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Cascarones or confetti eggs are festive, hollow chicken egg shells, filled with confetti. The word cascaron comes from the Spanish word "cascara," meaning egg shell. The colorful egg is crushed in the hand over the recipient's head showering the him or her with confetti. This tradition is most often carried out among friends and family. Cascarones derived from Mexico and have recently regained popularity in the southwestern United States. They are used for many different occasions but, especially Easter. Cascarones are gaining populararity at all occasions, including birthdays, Halloween, Cinco de Mayo, Diez y Seis, Day of the Dead, and weddings (wedding cascarones can be filled with birdseed).

Having one broken over your head is said to bring good luck.

In the movie West of the Pecos (1945) the eggs are used to throw at the one you love and this person must dance the next dance with you.

The Nickelodeon show Dora the Explorer has an episode involving the search for cascarones.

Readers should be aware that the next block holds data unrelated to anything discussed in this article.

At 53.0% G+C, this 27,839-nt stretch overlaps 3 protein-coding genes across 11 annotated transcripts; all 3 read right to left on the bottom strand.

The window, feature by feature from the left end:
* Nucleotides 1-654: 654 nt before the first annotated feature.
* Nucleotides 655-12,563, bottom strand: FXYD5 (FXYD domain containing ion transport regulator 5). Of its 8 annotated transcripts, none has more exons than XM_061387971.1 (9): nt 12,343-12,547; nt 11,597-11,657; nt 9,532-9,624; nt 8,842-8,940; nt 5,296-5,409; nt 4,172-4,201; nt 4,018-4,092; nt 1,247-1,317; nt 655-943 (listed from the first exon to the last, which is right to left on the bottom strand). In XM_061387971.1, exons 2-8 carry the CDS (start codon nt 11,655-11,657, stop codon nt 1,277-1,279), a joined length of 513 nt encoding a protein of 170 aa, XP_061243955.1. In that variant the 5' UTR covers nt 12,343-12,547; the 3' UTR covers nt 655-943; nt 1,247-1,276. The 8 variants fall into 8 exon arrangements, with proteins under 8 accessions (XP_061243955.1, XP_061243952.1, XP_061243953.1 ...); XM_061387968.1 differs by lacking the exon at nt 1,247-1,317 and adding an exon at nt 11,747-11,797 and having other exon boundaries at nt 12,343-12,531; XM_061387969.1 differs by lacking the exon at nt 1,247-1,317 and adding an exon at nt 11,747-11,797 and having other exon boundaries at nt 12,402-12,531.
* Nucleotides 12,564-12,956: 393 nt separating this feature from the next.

A new book by San Antonio author, Diana Lopez, features a character who makes cascarones for all occasions, year-round. From Diana's website is this description of the book: "Apolonia "Lina" Flores is a sock enthusiast, a volleyball player, a science lover, and a girl who's just looking for answers. Even though her house is crammed full of books (her dad's a bibliophile), she's having trouble figuring out some very big questions, like why her dad seems to care about books more than her, why her best friend's divorced mom is obsessed with making cascarones (hollowed eggshells filled with colorful confetti), and, most of all, why her mom died last year. Like colors in a cascarón, Lina's life is a rainbow of people, interests, and unexpected changes."

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